“We are trying to give the kids a reason to say ‘no,’” he said. “The best way to look at it is we’re trying to stop the bleeding.”
Wayne Campbell, whose oldest son Tyler died of an overdose in 2011, spoke at assemblies at NMS, Norwalk High School and EHOVE Career Center this week.
His message included the emphasis of Drug Free Clubs of America (DFCA) being a way to give students “an out” from doing drugs because club members are subject to random drug screens. Also Campbell said telling a friend, parent, guardian and/or coach about suspected drug usage doesn’t make you a “narc” or snitch, but is a way to help that person.
Norwalk City Schools, EHOVE and Norwalk Catholic School are partnering with the community and area businesses to establish DFCA, a new drug prevention program, with the potential to impact more than 2,300 students. The Norwalk Economic Development Corp. supports the initiative. Executive director Heather Horowitz made an informational presentation to the Norwalk city school board in March.
“Our three schools selected Drug Free Clubs of America because it is a pro-active, student-led option to help address the issue of drug use in our community,” EHOVE Assistant Director Matt Ehrhardt said. “We saw a need to provide students with more opportunities to make the right choices and recognize their impact as a student and as part of the workforce. DFCA supports those goals because it is based on positive reinforcement and positive outcomes.”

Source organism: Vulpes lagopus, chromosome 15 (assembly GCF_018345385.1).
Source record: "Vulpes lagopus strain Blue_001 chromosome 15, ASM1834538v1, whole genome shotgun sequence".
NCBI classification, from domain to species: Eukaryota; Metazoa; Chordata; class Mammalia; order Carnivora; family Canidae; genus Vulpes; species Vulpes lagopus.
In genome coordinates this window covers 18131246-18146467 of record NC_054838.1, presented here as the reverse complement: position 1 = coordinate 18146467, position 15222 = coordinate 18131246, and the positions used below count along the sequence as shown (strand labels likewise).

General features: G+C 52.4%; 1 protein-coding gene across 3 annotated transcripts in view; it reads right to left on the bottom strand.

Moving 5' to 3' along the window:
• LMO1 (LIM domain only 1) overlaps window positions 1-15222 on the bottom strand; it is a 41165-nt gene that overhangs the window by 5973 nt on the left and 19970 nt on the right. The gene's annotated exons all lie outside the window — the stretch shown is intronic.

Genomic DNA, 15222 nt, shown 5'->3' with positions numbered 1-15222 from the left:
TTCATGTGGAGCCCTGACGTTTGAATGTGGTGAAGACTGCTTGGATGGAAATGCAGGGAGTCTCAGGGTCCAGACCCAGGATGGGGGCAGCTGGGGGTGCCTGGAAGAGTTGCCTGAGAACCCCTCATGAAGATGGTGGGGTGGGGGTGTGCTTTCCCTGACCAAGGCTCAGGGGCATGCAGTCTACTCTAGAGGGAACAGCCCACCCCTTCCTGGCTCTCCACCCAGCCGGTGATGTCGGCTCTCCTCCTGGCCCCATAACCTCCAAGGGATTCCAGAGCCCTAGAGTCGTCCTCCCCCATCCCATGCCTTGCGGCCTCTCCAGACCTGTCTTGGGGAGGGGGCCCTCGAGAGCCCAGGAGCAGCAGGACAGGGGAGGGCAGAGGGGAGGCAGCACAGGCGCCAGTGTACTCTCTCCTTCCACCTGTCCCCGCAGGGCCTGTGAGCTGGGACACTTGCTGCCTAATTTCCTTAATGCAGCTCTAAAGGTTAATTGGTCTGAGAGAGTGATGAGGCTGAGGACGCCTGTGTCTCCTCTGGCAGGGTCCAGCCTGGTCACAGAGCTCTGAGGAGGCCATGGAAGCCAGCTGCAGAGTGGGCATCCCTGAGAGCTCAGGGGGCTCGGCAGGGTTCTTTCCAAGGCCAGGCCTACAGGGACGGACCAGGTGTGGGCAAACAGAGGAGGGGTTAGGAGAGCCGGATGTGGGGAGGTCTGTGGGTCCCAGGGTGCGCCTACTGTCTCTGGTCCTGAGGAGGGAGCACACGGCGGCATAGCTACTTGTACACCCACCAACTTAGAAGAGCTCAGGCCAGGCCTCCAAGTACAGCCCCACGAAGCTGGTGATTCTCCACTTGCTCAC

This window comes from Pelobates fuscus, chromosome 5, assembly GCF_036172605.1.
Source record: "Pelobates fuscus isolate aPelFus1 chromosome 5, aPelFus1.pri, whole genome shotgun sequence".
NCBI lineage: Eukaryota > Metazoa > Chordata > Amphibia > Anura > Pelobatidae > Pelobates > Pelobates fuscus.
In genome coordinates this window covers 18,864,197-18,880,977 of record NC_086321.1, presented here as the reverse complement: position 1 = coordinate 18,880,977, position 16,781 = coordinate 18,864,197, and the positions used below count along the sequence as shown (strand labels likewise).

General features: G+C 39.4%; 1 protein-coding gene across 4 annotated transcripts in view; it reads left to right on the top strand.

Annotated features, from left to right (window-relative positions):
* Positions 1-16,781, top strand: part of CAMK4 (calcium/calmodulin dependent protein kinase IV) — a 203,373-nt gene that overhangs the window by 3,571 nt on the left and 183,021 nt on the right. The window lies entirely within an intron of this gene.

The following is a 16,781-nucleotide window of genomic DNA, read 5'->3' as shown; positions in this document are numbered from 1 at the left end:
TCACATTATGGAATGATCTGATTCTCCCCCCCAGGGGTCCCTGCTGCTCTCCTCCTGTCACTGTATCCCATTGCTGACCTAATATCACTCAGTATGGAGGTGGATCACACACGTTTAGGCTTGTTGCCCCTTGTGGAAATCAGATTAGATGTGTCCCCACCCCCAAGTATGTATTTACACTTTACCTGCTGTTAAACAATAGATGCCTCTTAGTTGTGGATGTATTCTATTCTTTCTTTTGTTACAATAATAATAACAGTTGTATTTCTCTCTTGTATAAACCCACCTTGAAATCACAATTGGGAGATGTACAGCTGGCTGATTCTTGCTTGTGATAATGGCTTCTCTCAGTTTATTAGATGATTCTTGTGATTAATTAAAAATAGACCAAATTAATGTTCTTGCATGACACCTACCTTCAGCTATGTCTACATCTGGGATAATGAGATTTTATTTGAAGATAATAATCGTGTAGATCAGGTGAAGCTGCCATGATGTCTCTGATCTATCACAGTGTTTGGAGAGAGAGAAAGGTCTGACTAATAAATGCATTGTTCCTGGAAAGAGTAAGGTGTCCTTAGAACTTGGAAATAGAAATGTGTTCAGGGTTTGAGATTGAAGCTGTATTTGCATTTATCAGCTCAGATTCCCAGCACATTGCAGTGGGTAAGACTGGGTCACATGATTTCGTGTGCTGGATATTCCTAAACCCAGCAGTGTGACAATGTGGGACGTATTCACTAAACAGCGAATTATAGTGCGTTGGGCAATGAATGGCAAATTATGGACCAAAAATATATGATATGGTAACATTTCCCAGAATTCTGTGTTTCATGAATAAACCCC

Campbell presented several short videos during his assembly Thursday at the middle school. One listed the top six reasons that teenagers try drugs: 1) Peer pressure, 2) escaping problems, 3) appeal (the large amount of music videos and movies that depict drug usage, giving the illusion of instant gratification), 4) emotional problems, 5) curiosity or boredom and 6) rebellion.
Several students said peer pressure being the No. 1 reason “fits perfectly” while others said emotional problems should be ranked higher.
Just as teenagers don’t have to follow the same career paths as their their parents, Campbell told the NMS students they don’t have to follow their path if they use drugs.
“You do have that choice,” he said. “If they are using drugs, it’s going to be tough to break that cycle.”
Campbell addressed how difficult it is facing peer pressure.
“It’s hard to say no to your friends because they keep badgering you,” he said.
As a freshman football player at the University of Akron, Cambell’s son Tyler played against The Ohio State University. He played full time as a sophomore, had shoulder surgery in the off-season and was prescribed Vicodin for pain. Campbell said his family eventually started noticing Tyler was acting differently, didn’t call home as much, was hanging around a different group of college friends and declined to be with his family during a campus visit.
The family finally sent Tyler to rehab, only to come face-to-face with a tragedy. The young man overdosed and died in his room the day after he came home.
“The best day was when he came home and the worst day was the next day, when he died,” Campbell said.
Since his son’s death, Campbell has started Tyler’s Light, which provides “drug education and awareness for students, families and communities.”